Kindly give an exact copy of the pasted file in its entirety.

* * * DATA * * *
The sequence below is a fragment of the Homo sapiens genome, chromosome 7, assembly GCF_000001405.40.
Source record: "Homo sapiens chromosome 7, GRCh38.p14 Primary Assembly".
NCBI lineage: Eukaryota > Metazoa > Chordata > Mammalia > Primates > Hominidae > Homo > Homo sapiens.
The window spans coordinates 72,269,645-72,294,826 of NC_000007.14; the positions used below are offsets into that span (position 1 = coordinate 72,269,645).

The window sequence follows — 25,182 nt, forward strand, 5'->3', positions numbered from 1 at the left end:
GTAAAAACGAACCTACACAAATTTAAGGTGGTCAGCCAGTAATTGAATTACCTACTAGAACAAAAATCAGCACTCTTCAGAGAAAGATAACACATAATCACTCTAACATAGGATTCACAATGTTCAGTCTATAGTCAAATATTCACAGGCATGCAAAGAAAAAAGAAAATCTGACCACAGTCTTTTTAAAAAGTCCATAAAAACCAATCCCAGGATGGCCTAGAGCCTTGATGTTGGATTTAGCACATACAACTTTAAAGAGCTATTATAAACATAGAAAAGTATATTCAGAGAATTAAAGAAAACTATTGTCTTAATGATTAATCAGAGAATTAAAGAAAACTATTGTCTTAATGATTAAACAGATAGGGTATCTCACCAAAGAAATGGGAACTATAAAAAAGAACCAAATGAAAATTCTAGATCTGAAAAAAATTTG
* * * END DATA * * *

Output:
The sequence below is a fragment of the Homo sapiens genome, chromosome 7, assembly GCF_000001405.40.
Source record: "Homo sapiens chromosome 7, GRCh38.p14 Primary Assembly".
NCBI lineage: Eukaryota > Metazoa > Chordata > Mammalia > Primates > Hominidae > Homo > Homo sapiens.
The window spans coordinates 72,269,645-72,294,826 of NC_000007.14; the positions used below are offsets into that span (position 1 = coordinate 72,269,645).

The window sequence follows — 25,182 nt, forward strand, 5'->3', positions numbered from 1 at the left end:
GTAAAAACGAACCTACACAAATTTAAGGTGGTCAGCCAGTAATTGAATTACCTACTAGAACAAAAATCAGCACTCTTCAGAGAAAGATAACACATAATCACTCTAACATAGGATTCACAATGTTCAGTCTATAGTCAAATATTCACAGGCATGCAAAGAAAAAAGAAAATCTGACCACAGTCTTTTTAAAAAGTCCATAAAAACCAATCCCAGGATGGCCTAGAGCCTTGATGTTGGATTTAGCACATACAACTTTAAAGAGCTATTATAAACATAGAAAAGTATATTCAGAGAATTAAAGAAAACTATTGTCTTAATGATTAATCAGAGAATTAAAGAAAACTATTGTCTTAATGATTAAACAGATAGGGTATCTCACCAAAGAAATGGGAACTATAAAAAAGAACCAAATGAAAATTCTAGATCTGAAAAAAATTTG